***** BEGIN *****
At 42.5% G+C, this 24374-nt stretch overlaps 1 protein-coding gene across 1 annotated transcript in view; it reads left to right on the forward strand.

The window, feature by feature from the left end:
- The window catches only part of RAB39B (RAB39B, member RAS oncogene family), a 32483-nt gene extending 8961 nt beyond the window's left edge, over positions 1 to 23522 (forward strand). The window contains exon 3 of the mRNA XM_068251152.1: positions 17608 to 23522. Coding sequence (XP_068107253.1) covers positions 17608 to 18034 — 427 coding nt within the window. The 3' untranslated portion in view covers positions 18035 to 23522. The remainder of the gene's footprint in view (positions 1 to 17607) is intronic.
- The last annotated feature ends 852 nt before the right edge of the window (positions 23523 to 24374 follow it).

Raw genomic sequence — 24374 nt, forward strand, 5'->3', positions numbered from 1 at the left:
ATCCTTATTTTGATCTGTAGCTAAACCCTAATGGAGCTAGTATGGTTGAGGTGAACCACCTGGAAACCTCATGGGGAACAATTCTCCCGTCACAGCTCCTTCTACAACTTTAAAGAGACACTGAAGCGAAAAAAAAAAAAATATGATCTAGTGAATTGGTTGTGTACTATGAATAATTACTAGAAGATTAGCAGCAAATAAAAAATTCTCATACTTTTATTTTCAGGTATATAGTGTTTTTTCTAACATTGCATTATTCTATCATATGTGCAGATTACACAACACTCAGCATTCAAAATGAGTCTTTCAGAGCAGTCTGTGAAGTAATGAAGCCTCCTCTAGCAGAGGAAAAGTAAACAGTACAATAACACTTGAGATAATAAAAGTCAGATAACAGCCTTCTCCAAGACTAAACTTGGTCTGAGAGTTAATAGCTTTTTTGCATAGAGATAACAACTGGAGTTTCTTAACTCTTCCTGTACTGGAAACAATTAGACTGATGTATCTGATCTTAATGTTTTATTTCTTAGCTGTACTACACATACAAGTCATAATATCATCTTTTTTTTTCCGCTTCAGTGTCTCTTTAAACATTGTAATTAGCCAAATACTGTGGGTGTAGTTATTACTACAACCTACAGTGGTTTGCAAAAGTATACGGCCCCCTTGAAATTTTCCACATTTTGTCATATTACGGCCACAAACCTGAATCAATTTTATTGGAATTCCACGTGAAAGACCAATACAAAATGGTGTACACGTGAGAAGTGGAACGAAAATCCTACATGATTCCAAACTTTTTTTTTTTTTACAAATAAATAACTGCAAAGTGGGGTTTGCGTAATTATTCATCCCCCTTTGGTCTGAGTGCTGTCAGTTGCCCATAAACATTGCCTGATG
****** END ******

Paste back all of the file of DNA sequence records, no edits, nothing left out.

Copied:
At 42.5% G+C, this 24374-nt stretch overlaps 1 protein-coding gene across 1 annotated transcript in view; it reads left to right on the forward strand.

The window, feature by feature from the left end:
- The window catches only part of RAB39B (RAB39B, member RAS oncogene family), a 32483-nt gene extending 8961 nt beyond the window's left edge, over positions 1 to 23522 (forward strand). The window contains exon 3 of the mRNA XM_068251152.1: positions 17608 to 23522. Coding sequence (XP_068107253.1) covers positions 17608 to 18034 — 427 coding nt within the window. The 3' untranslated portion in view covers positions 18035 to 23522. The remainder of the gene's footprint in view (positions 1 to 17607) is intronic.
- The last annotated feature ends 852 nt before the right edge of the window (positions 23523 to 24374 follow it).

Raw genomic sequence — 24374 nt, forward strand, 5'->3', positions numbered from 1 at the left:
ATCCTTATTTTGATCTGTAGCTAAACCCTAATGGAGCTAGTATGGTTGAGGTGAACCACCTGGAAACCTCATGGGGAACAATTCTCCCGTCACAGCTCCTTCTACAACTTTAAAGAGACACTGAAGCGAAAAAAAAAAAAATATGATCTAGTGAATTGGTTGTGTACTATGAATAATTACTAGAAGATTAGCAGCAAATAAAAAATTCTCATACTTTTATTTTCAGGTATATAGTGTTTTTTCTAACATTGCATTATTCTATCATATGTGCAGATTACACAACACTCAGCATTCAAAATGAGTCTTTCAGAGCAGTCTGTGAAGTAATGAAGCCTCCTCTAGCAGAGGAAAAGTAAACAGTACAATAACACTTGAGATAATAAAAGTCAGATAACAGCCTTCTCCAAGACTAAACTTGGTCTGAGAGTTAATAGCTTTTTTGCATAGAGATAACAACTGGAGTTTCTTAACTCTTCCTGTACTGGAAACAATTAGACTGATGTATCTGATCTTAATGTTTTATTTCTTAGCTGTACTACACATACAAGTCATAATATCATCTTTTTTTTTCCGCTTCAGTGTCTCTTTAAACATTGTAATTAGCCAAATACTGTGGGTGTAGTTATTACTACAACCTACAGTGGTTTGCAAAAGTATACGGCCCCCTTGAAATTTTCCACATTTTGTCATATTACGGCCACAAACCTGAATCAATTTTATTGGAATTCCACGTGAAAGACCAATACAAAATGGTGTACACGTGAGAAGTGGAACGAAAATCCTACATGATTCCAAACTTTTTTTTTTTTTACAAATAAATAACTGCAAAGTGGGGTTTGCGTAATTATTCATCCCCCTTTGGTCTGAGTGCTGTCAGTTGCCCATAAACATTGCCTGATG